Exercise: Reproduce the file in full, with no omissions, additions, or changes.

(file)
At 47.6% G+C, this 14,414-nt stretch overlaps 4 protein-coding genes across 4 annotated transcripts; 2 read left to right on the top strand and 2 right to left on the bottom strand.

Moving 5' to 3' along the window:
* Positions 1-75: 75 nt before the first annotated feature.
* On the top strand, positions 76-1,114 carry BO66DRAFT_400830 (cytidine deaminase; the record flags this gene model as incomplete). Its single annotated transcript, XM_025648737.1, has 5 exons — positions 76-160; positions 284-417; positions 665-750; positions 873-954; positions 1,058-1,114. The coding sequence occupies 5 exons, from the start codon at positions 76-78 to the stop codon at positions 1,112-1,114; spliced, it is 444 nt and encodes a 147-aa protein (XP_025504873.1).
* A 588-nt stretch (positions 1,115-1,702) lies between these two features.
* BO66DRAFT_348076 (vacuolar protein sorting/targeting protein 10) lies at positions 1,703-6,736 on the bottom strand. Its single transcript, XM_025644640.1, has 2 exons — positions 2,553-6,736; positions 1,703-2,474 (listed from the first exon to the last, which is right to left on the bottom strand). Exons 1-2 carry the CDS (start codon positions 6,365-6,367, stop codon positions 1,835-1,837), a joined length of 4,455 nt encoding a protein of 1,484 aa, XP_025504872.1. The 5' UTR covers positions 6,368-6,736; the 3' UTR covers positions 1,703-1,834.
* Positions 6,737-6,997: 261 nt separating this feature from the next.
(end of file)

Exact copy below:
At 47.6% G+C, this 14,414-nt stretch overlaps 4 protein-coding genes across 4 annotated transcripts; 2 read left to right on the top strand and 2 right to left on the bottom strand.

Moving 5' to 3' along the window:
* Positions 1-75: 75 nt before the first annotated feature.
* On the top strand, positions 76-1,114 carry BO66DRAFT_400830 (cytidine deaminase; the record flags this gene model as incomplete). Its single annotated transcript, XM_025648737.1, has 5 exons — positions 76-160; positions 284-417; positions 665-750; positions 873-954; positions 1,058-1,114. The coding sequence occupies 5 exons, from the start codon at positions 76-78 to the stop codon at positions 1,112-1,114; spliced, it is 444 nt and encodes a 147-aa protein (XP_025504873.1).
* A 588-nt stretch (positions 1,115-1,702) lies between these two features.
* BO66DRAFT_348076 (vacuolar protein sorting/targeting protein 10) lies at positions 1,703-6,736 on the bottom strand. Its single transcript, XM_025644640.1, has 2 exons — positions 2,553-6,736; positions 1,703-2,474 (listed from the first exon to the last, which is right to left on the bottom strand). Exons 1-2 carry the CDS (start codon positions 6,365-6,367, stop codon positions 1,835-1,837), a joined length of 4,455 nt encoding a protein of 1,484 aa, XP_025504872.1. The 5' UTR covers positions 6,368-6,736; the 3' UTR covers positions 1,703-1,834.
* Positions 6,737-6,997: 261 nt separating this feature from the next.